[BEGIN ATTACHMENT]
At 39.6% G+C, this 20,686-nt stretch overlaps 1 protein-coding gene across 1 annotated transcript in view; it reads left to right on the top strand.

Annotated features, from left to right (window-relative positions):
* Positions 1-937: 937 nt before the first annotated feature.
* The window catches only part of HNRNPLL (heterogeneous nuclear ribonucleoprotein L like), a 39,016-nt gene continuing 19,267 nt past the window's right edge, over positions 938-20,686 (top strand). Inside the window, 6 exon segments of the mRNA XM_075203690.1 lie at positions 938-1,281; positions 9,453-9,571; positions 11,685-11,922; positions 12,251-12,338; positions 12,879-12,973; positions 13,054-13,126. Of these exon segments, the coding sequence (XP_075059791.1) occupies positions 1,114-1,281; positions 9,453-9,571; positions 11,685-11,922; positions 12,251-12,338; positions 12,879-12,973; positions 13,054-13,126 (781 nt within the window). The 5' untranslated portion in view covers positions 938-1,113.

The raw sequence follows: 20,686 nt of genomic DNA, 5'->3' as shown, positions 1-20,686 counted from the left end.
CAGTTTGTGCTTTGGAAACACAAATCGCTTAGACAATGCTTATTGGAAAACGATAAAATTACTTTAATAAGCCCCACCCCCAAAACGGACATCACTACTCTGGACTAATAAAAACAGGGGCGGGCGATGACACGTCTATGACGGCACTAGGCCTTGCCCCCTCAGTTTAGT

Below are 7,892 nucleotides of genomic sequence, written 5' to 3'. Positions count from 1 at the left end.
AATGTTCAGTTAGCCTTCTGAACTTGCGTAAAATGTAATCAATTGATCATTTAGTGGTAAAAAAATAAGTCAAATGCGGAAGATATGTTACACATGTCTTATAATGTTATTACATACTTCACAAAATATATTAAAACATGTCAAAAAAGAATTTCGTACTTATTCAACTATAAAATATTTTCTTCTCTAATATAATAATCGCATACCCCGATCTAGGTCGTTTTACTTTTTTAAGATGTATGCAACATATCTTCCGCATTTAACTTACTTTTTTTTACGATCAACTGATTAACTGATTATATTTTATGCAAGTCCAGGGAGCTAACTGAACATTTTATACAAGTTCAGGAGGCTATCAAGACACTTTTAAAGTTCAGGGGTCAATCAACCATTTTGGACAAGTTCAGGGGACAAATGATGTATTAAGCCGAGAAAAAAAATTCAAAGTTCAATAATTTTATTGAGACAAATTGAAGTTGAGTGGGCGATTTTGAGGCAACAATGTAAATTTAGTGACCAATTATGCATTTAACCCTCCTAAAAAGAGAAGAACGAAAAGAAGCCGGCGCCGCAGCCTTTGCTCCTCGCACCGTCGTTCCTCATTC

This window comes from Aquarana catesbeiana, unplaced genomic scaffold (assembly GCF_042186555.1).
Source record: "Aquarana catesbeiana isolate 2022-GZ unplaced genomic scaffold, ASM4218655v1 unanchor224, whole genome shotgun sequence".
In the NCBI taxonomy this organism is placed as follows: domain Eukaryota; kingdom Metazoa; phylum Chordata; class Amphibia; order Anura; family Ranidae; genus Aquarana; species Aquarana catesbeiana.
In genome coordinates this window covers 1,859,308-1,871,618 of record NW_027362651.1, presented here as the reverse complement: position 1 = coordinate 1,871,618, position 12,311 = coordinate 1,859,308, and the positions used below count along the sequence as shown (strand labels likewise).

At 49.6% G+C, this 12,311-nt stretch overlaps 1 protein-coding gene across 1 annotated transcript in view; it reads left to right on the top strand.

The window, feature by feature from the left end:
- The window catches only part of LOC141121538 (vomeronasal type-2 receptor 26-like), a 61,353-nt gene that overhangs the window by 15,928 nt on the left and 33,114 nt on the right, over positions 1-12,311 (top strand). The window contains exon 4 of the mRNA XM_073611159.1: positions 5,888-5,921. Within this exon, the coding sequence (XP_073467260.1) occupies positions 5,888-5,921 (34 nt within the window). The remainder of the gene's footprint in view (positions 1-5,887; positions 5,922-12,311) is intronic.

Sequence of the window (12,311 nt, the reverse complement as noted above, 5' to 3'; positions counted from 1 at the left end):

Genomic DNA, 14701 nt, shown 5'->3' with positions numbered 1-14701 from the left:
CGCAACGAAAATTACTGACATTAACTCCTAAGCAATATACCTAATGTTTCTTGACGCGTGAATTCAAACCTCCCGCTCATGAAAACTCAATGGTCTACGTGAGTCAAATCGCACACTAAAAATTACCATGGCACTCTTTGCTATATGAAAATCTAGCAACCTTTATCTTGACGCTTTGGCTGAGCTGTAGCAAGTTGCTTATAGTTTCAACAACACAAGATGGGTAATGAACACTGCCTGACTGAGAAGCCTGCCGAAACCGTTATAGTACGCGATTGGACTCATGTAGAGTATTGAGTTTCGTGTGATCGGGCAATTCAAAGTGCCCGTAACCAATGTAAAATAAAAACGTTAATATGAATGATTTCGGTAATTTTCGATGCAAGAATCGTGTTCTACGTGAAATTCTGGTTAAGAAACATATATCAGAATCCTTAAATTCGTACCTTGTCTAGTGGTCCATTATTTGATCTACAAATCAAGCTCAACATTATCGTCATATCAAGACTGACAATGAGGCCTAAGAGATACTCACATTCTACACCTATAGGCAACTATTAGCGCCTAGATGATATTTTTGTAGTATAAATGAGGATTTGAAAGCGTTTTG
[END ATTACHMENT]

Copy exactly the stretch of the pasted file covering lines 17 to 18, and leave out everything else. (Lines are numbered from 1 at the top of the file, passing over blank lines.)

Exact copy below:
Genomic DNA, 14701 nt, shown 5'->3' with positions numbered 1-14701 from the left:
CGCAACGAAAATTACTGACATTAACTCCTAAGCAATATACCTAATGTTTCTTGACGCGTGAATTCAAACCTCCCGCTCATGAAAACTCAATGGTCTACGTGAGTCAAATCGCACACTAAAAATTACCATGGCACTCTTTGCTATATGAAAATCTAGCAACCTTTATCTTGACGCTTTGGCTGAGCTGTAGCAAGTTGCTTATAGTTTCAACAACACAAGATGGGTAATGAACACTGCCTGACTGAGAAGCCTGCCGAAACCGTTATAGTACGCGATTGGACTCATGTAGAGTATTGAGTTTCGTGTGATCGGGCAATTCAAAGTGCCCGTAACCAATGTAAAATAAAAACGTTAATATGAATGATTTCGGTAATTTTCGATGCAAGAATCGTGTTCTACGTGAAATTCTGGTTAAGAAACATATATCAGAATCCTTAAATTCGTACCTTGTCTAGTGGTCCATTATTTGATCTACAAATCAAGCTCAACATTATCGTCATATCAAGACTGACAATGAGGCCTAAGAGATACTCACATTCTACACCTATAGGCAACTATTAGCGCCTAGATGATATTTTTGTAGTATAAATGAGGATTTGAAAGCGTTTTG